Allworth Co-CEO Scott Hanson shares a few helpful reminders about inheritances.
While you may think that receiving an inheritance is automatically a wonderful thing, that’s not always the case.
Without weighing in too heavily on the cautionary side of a sudden windfall (think lottery winners and professional athletes), here are some basics about how to respond to an inheritance so you are less likely to be left disappointed or broke.
1. Consider the possibility that you may never receive any of the money
Lawsuits. Secret wills. Back taxes. Debt. Probate. And, among the most shocking of all, instances where a benefactor has accidentally left an ex-spouse as the beneficiary on a 401(k).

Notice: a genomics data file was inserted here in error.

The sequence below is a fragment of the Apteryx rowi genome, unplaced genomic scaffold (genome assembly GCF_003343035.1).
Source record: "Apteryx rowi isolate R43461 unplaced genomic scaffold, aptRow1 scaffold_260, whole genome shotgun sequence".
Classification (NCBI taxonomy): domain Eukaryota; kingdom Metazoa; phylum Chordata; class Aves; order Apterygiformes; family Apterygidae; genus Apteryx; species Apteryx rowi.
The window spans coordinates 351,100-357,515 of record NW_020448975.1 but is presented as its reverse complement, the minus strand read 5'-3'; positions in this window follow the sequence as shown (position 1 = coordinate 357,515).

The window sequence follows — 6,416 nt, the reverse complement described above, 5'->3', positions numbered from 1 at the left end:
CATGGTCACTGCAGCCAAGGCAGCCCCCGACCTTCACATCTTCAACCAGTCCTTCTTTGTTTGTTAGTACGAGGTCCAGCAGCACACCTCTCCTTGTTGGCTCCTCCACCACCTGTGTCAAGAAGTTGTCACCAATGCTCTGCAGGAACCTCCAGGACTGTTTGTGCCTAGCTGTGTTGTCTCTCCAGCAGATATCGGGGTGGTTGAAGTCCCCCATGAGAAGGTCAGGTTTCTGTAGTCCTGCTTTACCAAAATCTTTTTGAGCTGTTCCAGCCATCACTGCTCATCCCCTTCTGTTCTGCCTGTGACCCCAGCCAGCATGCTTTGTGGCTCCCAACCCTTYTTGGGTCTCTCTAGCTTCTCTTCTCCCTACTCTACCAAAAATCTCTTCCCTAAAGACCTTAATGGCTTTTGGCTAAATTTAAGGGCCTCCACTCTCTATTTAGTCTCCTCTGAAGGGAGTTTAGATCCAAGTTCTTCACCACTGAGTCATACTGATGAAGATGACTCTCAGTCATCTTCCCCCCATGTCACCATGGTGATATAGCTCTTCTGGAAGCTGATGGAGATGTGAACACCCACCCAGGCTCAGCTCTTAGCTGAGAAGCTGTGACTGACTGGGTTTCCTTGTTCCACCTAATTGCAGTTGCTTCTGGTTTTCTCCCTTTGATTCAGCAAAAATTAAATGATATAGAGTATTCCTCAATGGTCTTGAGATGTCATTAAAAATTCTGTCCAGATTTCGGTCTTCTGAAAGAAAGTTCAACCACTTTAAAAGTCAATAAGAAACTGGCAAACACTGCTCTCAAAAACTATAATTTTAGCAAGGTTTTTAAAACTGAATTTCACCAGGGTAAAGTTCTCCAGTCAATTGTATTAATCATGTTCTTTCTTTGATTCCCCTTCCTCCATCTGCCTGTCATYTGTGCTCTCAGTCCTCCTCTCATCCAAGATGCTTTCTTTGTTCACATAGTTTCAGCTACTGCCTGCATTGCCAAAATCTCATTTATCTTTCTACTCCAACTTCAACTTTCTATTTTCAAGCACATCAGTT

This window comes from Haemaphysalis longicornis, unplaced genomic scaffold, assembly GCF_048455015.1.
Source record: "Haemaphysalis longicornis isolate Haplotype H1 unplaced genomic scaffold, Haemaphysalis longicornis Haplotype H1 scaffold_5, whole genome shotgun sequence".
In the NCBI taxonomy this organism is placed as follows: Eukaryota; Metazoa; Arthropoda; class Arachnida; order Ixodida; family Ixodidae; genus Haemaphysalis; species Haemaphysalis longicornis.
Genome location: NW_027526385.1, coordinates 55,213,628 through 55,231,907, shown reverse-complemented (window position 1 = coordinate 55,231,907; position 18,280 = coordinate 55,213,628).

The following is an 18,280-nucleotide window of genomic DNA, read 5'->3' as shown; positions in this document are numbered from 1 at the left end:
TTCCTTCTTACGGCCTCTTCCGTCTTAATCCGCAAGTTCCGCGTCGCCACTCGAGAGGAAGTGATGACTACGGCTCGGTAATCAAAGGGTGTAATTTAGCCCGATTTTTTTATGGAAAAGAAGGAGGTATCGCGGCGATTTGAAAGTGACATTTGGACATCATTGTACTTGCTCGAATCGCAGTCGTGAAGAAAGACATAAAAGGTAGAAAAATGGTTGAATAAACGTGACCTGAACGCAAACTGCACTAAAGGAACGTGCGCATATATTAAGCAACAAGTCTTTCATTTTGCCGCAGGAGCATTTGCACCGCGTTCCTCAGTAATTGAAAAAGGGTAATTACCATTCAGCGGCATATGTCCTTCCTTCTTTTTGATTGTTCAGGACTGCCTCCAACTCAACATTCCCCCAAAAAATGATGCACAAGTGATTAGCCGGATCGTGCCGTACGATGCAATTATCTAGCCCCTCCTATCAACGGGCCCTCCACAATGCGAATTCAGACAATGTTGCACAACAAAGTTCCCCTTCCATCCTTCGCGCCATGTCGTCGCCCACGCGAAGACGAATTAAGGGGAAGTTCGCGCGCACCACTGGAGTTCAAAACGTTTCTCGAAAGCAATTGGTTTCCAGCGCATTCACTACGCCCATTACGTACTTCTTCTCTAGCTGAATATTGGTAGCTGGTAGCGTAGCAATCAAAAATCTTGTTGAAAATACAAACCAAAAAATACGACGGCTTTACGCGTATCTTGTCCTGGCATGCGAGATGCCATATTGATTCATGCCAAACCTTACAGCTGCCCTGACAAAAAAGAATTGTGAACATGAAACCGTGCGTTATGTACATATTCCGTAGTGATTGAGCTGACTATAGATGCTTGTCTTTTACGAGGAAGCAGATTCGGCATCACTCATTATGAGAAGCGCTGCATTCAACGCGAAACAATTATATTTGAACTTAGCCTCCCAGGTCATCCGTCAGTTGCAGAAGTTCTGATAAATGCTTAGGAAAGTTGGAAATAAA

I even know of someone who lost out on over $2 million in property because an uncle had not signed final divorce papers 58 years earlier.
There are loads of things that can come between you and your future windfall.
It is also human nature to make financial plans today based on what seems like a certainty tomorrow.
Fight against it.
First, contrary to popular sentiment, most inheritances are small (averaging about $50,000) and not life changing. Second, 80% of people who inherited money between 1980 and 2010 reported that they had received “significantly less” than they had been promised or that they themselves had assumed they would.1
2. Wait before making any big decisions
Nationwide, the average duration of probate is one year. In some states, it is 18 months.2